Clapham School in 1879 [X907/1]
The first Education Act was passed in 1870 (more correctly it was known as the Elementary Education Act). It was a milestone in the provision of education in Britain demonstrating central government's unequivocal support for education of all classes across the country. It also sought to secularise education by allowing the creation of School Boards. These were groups of representatives, elected by the local ratepayers and the Board had the powers to raise funds to form a local rate to support local education, build and run schools, pay the fees of the poorest children, make local school attendance compulsory between the ages of 5 and 13 and could even support local church schools, though in practice they replaced them, turning them into Board run schools (known as Board Schools). At that date Clapham still had a free school maintained by the vicar and Rev Dawson of Woodlands.
A new, parochial school was built in Clapham in 1872, with accommodation for 150 children. It was built slightly back from the High Street on the site of the houses either side of today’s Ursula Taylor Walk.
The first entry in the log book is for 11th October, completed by the headmistress Betsy Bower Stone: “This “Clapham Parochial” School was opened on the eighth day of October, one thousand eight hundred and seventy two when I commenced duty, with 101 in the mraning and 104 scholars in the afternoon. I admitted 1 other on the second day, making in all 105 the first week: 55 boys and 50 girls. I found them (with a few exceptions) very backward in Arithmetic and Writing. The 1st Class in some way, had gone through the first three Simple rules; but did not seem to know the principles of the first. The other Classes knew nothing about Arithmetic. In Reading the elder children, I found, did very well, according to their age; and a few of them in Spelling”.
The first instance of punishment is noted on 1st November: “Administered corporal punishment to several of the boys for climbing over the School fence and also for stopping up the drains with stones. The chief being; Alfred Kirby, Edward Harding, John Colgrave and Thomas Berrignton”. The last-named was evidently a rather naughty boy, on 23rd May 1873 the log book noted: “I punished Thomas Berrington for telling untruths and for impertinence: the following day finding him encouraged in his fault by home influence, I expelled him”.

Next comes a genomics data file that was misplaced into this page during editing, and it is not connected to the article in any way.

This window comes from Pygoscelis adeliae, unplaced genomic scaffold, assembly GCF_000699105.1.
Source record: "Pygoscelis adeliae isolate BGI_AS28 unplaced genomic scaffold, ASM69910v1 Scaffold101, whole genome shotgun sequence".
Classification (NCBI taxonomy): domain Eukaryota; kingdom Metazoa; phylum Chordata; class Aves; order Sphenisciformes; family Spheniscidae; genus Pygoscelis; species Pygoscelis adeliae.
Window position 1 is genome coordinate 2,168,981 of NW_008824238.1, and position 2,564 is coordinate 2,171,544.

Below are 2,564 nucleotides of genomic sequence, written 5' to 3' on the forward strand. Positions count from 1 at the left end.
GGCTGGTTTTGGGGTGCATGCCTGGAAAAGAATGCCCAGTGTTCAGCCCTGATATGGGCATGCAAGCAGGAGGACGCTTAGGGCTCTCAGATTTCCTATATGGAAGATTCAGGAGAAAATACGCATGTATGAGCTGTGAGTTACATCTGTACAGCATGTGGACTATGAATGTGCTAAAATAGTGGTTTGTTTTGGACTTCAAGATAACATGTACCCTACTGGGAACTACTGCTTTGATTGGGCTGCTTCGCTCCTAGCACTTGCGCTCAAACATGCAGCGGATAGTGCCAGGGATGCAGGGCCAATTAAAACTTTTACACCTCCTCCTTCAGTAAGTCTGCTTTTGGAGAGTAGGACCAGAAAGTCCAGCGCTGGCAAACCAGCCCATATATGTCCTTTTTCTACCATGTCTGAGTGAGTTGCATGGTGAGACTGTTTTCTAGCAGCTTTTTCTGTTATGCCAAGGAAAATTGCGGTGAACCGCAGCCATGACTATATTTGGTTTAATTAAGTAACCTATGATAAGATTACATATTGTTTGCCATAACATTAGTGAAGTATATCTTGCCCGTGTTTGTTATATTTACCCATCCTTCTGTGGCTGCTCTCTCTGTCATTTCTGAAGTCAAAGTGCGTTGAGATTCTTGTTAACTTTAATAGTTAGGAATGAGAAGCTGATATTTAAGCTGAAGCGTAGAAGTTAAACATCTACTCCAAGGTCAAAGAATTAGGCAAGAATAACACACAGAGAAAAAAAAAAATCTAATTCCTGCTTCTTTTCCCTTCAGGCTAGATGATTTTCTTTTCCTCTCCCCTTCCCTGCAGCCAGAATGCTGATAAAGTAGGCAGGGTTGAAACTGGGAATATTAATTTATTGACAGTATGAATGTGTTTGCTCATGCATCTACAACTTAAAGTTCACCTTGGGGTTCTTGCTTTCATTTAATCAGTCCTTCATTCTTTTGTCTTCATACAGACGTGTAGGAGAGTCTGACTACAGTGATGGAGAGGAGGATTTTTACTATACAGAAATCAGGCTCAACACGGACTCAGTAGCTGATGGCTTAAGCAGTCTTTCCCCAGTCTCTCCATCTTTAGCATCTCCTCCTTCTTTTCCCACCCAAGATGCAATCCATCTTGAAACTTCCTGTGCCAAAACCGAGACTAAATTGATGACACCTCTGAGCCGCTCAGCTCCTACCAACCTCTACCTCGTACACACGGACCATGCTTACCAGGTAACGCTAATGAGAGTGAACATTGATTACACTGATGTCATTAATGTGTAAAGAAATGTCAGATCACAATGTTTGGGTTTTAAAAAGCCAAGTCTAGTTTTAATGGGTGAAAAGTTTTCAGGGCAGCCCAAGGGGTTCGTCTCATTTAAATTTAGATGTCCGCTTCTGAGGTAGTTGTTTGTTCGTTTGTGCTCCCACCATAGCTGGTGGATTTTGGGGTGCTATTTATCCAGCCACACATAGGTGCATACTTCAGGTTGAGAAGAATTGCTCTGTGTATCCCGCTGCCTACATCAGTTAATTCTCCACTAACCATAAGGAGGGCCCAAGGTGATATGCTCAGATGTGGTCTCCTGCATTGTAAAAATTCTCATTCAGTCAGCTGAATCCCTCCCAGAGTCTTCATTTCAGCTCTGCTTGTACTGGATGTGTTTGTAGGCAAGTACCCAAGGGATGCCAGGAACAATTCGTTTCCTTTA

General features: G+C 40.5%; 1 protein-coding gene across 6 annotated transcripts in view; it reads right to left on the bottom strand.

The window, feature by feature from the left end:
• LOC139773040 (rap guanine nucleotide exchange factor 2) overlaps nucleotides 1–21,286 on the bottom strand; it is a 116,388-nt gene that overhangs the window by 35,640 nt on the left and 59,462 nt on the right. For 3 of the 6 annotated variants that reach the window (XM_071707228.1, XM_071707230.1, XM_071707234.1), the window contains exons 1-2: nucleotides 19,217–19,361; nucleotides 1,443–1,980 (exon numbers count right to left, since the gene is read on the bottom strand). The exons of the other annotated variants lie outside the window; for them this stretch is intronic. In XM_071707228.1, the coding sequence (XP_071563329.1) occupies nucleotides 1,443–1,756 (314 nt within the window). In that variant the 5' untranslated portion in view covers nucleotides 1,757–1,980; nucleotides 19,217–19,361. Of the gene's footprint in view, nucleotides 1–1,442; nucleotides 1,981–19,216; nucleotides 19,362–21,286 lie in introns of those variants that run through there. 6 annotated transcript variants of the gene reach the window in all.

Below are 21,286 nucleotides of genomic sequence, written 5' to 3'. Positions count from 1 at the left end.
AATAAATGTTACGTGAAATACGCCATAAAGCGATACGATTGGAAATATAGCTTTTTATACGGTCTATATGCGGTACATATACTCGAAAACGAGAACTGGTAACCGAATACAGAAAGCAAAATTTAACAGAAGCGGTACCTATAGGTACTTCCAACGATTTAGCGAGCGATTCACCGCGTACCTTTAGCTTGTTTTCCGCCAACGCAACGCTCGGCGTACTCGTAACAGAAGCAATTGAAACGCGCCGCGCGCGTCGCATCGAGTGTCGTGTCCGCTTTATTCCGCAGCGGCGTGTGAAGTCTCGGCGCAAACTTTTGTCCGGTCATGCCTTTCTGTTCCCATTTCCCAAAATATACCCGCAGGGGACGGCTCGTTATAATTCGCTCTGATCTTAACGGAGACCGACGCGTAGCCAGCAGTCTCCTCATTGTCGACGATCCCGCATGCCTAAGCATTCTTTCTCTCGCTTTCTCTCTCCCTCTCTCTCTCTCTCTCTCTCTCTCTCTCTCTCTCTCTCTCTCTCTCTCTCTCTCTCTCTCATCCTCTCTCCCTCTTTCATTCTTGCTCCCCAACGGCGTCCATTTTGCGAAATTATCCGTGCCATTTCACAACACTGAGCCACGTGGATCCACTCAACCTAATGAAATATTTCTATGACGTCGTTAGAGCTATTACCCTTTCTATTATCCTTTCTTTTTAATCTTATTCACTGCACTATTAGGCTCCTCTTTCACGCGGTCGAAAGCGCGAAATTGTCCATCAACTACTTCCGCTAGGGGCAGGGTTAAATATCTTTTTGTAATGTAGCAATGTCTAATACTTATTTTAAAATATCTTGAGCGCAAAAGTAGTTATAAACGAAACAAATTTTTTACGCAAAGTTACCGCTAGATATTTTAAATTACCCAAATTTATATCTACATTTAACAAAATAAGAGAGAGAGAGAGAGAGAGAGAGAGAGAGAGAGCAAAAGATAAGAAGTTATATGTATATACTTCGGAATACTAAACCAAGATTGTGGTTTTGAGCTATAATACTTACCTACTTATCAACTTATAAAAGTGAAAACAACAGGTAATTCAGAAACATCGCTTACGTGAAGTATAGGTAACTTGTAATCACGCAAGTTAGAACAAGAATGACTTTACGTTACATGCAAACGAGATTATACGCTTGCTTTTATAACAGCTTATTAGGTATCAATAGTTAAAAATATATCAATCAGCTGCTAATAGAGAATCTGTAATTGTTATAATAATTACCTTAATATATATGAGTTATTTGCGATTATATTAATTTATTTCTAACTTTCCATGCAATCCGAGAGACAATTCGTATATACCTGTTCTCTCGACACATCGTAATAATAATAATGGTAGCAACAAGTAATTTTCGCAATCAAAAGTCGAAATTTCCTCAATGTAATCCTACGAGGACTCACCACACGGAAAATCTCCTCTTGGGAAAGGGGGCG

The local cottage industry is mentioned on 29th November: “Lizzie Shepherd withdrawn (being 13 years old) to work as a Lacemaker”. On 30th May 1873 another girl, Emma Jones, left to be a lacemaker.
Western elevation of the school in 1900 [X983/7/2]
In 1900 the infants’ room was enlarged [X983/7/3]. A land mark Education Act was passed in 1902, coming into effect in 1903. It disbanded the School Boards and gave day to day running of education to newly formed Local Education Authorities, usually the county council, as in Bedfordshire. The old Board Schools thus became Council Schools whilst the old National, British and other non-Board schools became known as Public Elementary Schools. Clapham thus became a public elementary school.
Bedfordshire & Luton Archives & Records Service has a scrapbook of cuttings of visits made to most Bedfordshire Schools by School Inspectors for a period from just before the First World War through the inter-war years [E/IN1/1]. The first inspection in the volume took place in 1912 when average attendance was 138; the inspection was confined to the mixed department and the school premises: “Order and tone are praiseworthy; in all Classes the instruction is very carefully and successfully given, and the condition of the School as a whole is decidedly creditable to the Head Mistress and her staff. Singing and Physical Exercises should receive more attention”.
“The lighting of the Main Room remains unsatisfactory. Some improvement in this respect is very desirable, indeed I think it necessary if due regard is to be paid to the eyesight of the children. The surface of the playground is very rough and must be destructive of the children’s boots besides being unfit for Physical Exercises”. The central government Board of Education commented on the report: “proposals remedying the serious defects in the lighting of the Main Room which are also pointed out in the Report of HM Inspector after his visit on the 2nd November 1908, should be submitted to the Board at an early date. I am also to ask what will be done to improve the playground surface”.
The next inspection was on 29th July 1914: “The school is well organised, order is good, the Registration is very carefully and accurately carried out, and in all sections of the school, both for older children and infants, the instruction is given with care and success. Good progress has been made during the past year and much of the work of the highest division of the school is of exceptional merit. The Infants’ class is taught with marked sympathy and kindness, and the little ones are being well prepared to take their place in the school for older scholars”.
“The Managers are to be congratulated on the great improvement they have effected in the lighting of the main room”.